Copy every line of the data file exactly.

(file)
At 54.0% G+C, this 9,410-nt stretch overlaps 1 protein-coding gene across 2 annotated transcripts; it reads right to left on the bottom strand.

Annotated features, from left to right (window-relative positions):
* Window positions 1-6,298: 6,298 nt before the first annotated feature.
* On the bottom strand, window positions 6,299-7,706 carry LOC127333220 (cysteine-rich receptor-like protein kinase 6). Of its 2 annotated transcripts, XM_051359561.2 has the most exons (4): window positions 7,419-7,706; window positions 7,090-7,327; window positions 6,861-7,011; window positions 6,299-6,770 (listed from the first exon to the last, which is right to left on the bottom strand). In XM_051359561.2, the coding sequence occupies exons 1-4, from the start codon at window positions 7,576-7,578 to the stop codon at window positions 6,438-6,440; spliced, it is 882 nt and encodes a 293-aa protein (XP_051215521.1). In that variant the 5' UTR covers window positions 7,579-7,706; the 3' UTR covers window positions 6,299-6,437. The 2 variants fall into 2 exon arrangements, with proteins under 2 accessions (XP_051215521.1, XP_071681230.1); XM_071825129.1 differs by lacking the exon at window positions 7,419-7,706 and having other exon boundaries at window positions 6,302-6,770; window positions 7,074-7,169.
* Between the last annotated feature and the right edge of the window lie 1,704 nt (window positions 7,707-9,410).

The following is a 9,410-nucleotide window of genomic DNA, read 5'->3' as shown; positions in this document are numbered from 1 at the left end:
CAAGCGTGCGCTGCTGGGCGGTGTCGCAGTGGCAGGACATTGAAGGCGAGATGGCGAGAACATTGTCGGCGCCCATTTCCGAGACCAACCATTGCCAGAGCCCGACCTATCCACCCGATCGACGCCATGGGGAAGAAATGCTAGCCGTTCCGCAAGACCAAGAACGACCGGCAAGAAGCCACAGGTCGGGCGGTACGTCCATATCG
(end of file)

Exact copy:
At 54.0% G+C, this 9,410-nt stretch overlaps 1 protein-coding gene across 2 annotated transcripts; it reads right to left on the bottom strand.

Annotated features, from left to right (window-relative positions):
* Window positions 1-6,298: 6,298 nt before the first annotated feature.
* On the bottom strand, window positions 6,299-7,706 carry LOC127333220 (cysteine-rich receptor-like protein kinase 6). Of its 2 annotated transcripts, XM_051359561.2 has the most exons (4): window positions 7,419-7,706; window positions 7,090-7,327; window positions 6,861-7,011; window positions 6,299-6,770 (listed from the first exon to the last, which is right to left on the bottom strand). In XM_051359561.2, the coding sequence occupies exons 1-4, from the start codon at window positions 7,576-7,578 to the stop codon at window positions 6,438-6,440; spliced, it is 882 nt and encodes a 293-aa protein (XP_051215521.1). In that variant the 5' UTR covers window positions 7,579-7,706; the 3' UTR covers window positions 6,299-6,437. The 2 variants fall into 2 exon arrangements, with proteins under 2 accessions (XP_051215521.1, XP_071681230.1); XM_071825129.1 differs by lacking the exon at window positions 7,419-7,706 and having other exon boundaries at window positions 6,302-6,770; window positions 7,074-7,169.
* Between the last annotated feature and the right edge of the window lie 1,704 nt (window positions 7,707-9,410).

The following is a 9,410-nucleotide window of genomic DNA, read 5'->3' as shown; positions in this document are numbered from 1 at the left end:
CAAGCGTGCGCTGCTGGGCGGTGTCGCAGTGGCAGGACATTGAAGGCGAGATGGCGAGAACATTGTCGGCGCCCATTTCCGAGACCAACCATTGCCAGAGCCCGACCTATCCACCCGATCGACGCCATGGGGAAGAAATGCTAGCCGTTCCGCAAGACCAAGAACGACCGGCAAGAAGCCACAGGTCGGGCGGTACGTCCATATCG